Experiment is your best teacher in this, but its hard to make something work better than using the stuff that was designed to go together in the first place. And in the case of 8 speed, both the cog clusters and the current DT shifters are pretty cheap right now, if you buy them on the internet. The Sunrace 8 speed cogs that fit Shimano are even cheaper. There seems to be no way to make Campagnolo stuff cheaper, so if you have a Campy hub or Campy shifters, it often turns out to be cheaper and easier to just buy whichever Shimano part you need and go from there. Or just go with friction.
I think I'm gonna custom a campagnolo record cassette with shimano spacing (3,9) so then adjust it in the middel cogs. I don't think the 0,1mm (maibe 0.05?) difference in spacing will work that bad.
Campagnolo
8-speed 5.0 mm 1.9 mm 3.1 mm
Shimano
8-speed 4.8 mm 1.8 (1,85) mm 3.0 mm
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Old 08-16-23, 11:59 AM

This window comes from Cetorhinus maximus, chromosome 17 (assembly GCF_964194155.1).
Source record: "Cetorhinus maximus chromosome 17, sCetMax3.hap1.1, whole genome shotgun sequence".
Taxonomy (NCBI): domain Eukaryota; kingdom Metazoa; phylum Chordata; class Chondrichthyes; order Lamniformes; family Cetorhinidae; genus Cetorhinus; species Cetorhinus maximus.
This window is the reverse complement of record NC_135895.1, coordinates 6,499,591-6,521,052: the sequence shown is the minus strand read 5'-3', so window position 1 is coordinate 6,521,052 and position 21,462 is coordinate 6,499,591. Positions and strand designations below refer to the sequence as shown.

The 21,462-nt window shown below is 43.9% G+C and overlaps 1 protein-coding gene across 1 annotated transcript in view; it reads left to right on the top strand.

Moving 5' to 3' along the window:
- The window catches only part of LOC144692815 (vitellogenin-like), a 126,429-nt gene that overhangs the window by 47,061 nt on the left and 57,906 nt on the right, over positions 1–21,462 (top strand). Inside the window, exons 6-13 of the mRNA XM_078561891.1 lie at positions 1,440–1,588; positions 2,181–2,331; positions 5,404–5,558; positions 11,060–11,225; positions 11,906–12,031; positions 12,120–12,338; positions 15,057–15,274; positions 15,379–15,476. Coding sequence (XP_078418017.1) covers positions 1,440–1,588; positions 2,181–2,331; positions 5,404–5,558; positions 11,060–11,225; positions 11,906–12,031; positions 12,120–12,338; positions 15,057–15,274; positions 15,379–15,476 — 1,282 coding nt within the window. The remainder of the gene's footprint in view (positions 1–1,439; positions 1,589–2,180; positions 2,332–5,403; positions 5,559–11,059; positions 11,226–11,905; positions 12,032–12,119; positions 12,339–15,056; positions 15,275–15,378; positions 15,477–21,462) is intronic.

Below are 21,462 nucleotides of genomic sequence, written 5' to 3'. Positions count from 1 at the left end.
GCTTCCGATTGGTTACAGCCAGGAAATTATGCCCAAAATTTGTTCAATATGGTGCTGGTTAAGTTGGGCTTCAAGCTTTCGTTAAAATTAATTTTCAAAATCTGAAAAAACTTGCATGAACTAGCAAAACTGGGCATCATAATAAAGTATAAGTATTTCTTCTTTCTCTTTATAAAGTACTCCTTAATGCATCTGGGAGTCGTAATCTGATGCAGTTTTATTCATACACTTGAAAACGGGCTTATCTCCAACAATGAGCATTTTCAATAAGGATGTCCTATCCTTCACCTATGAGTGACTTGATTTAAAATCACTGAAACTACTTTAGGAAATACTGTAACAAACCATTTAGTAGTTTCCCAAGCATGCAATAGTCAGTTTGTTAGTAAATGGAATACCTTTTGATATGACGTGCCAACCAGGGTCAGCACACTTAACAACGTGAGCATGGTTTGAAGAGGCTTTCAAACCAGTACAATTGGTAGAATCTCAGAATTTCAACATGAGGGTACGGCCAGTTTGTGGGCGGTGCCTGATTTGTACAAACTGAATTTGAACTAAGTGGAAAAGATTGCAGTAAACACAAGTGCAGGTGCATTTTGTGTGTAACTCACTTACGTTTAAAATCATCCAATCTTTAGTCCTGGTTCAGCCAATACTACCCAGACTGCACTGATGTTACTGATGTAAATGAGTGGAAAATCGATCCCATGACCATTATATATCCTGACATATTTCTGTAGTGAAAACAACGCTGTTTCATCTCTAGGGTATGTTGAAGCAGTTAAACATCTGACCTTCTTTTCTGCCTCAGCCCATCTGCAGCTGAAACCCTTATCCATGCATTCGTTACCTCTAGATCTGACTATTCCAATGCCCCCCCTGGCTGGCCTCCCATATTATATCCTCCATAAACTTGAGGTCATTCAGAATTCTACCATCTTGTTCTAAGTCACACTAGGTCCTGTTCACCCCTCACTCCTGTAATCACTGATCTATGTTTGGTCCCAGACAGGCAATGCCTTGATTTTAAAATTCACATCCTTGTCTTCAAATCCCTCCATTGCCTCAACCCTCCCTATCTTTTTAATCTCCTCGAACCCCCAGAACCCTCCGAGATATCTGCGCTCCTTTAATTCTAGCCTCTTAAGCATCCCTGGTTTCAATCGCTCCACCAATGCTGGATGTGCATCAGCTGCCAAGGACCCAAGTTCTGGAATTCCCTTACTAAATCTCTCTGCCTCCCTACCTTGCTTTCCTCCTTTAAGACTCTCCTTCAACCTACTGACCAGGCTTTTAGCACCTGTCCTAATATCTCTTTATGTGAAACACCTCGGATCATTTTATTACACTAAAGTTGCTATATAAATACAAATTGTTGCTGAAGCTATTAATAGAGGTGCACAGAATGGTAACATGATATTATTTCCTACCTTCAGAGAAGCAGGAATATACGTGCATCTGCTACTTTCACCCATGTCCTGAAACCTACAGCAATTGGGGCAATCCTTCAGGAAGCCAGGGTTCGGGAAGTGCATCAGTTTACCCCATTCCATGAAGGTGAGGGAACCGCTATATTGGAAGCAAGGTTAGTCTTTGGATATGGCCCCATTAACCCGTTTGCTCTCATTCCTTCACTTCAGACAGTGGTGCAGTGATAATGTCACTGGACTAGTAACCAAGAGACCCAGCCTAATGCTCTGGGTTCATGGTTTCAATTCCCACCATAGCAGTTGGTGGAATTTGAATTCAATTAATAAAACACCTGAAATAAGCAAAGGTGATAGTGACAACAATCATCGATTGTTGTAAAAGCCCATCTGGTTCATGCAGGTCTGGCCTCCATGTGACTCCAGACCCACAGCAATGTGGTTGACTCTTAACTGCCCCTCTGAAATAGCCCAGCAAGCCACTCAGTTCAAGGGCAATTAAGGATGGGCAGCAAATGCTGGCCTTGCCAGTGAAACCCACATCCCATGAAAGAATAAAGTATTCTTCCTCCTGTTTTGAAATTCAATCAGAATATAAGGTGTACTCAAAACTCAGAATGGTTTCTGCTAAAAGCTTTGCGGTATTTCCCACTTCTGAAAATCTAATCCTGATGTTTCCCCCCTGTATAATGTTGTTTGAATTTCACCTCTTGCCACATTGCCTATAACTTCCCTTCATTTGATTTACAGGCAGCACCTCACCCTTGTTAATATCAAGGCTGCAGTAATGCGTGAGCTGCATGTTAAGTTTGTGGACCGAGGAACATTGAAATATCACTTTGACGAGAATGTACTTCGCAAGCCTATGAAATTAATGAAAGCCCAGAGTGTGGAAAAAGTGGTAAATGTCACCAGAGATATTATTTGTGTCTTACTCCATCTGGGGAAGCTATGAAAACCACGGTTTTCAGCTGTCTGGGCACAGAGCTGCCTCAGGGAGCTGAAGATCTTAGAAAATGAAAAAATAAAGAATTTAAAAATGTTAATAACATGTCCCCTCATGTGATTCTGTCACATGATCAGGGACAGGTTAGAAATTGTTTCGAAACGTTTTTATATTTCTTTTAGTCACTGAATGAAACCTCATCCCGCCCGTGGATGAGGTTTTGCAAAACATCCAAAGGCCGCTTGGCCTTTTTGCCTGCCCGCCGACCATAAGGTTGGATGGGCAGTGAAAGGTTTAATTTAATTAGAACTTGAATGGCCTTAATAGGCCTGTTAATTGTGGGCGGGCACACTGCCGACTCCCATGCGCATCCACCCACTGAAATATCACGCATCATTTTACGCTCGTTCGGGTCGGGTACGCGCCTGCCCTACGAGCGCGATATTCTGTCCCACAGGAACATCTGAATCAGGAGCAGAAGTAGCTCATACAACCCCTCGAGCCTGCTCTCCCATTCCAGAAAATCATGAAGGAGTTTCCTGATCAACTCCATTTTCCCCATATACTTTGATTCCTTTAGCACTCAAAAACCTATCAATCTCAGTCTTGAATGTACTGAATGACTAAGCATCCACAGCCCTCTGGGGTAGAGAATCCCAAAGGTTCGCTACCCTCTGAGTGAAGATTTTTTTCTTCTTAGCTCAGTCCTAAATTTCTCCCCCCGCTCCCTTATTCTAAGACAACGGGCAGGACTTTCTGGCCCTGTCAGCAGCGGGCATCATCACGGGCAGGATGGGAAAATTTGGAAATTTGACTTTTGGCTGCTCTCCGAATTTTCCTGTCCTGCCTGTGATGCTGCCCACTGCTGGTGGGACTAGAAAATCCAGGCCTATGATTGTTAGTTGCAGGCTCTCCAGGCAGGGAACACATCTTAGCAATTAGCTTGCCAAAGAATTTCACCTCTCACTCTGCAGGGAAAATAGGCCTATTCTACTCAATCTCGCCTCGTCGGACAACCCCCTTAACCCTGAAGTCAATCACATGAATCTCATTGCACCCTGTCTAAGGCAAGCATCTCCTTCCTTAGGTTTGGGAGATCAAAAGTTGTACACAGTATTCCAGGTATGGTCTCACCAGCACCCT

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Originally Posted by Andrew R Stewart
What many people don't know, or say, is that the early DA 8 speed indexed system also was based around a thicker cable. As the thicker cables were the industry standard back then (and Campy gear cables were even slightly thicker back then). When the first 600 (Ultegra) came out Shimano re speced to the, now common, 1.2mm cable thickness so to reduce cable friction within casings and around guides.

Why is this interesting? Because with the larger cable the early DA also used a slightly smaller diameter cable spool (the thing in the lever that the cable is seated in and wraps around during the shifting). Generally there is enough slop and clearance (remember we're dealing with 4.8mm c-c cogs, not the really close one in today's cassettes) so the small cable diameter difference between a 1.2mm current cable and the spec diameter (IDR, maybe 1.5mm?) doesn't upset the actual chain/cog meshing after a shift.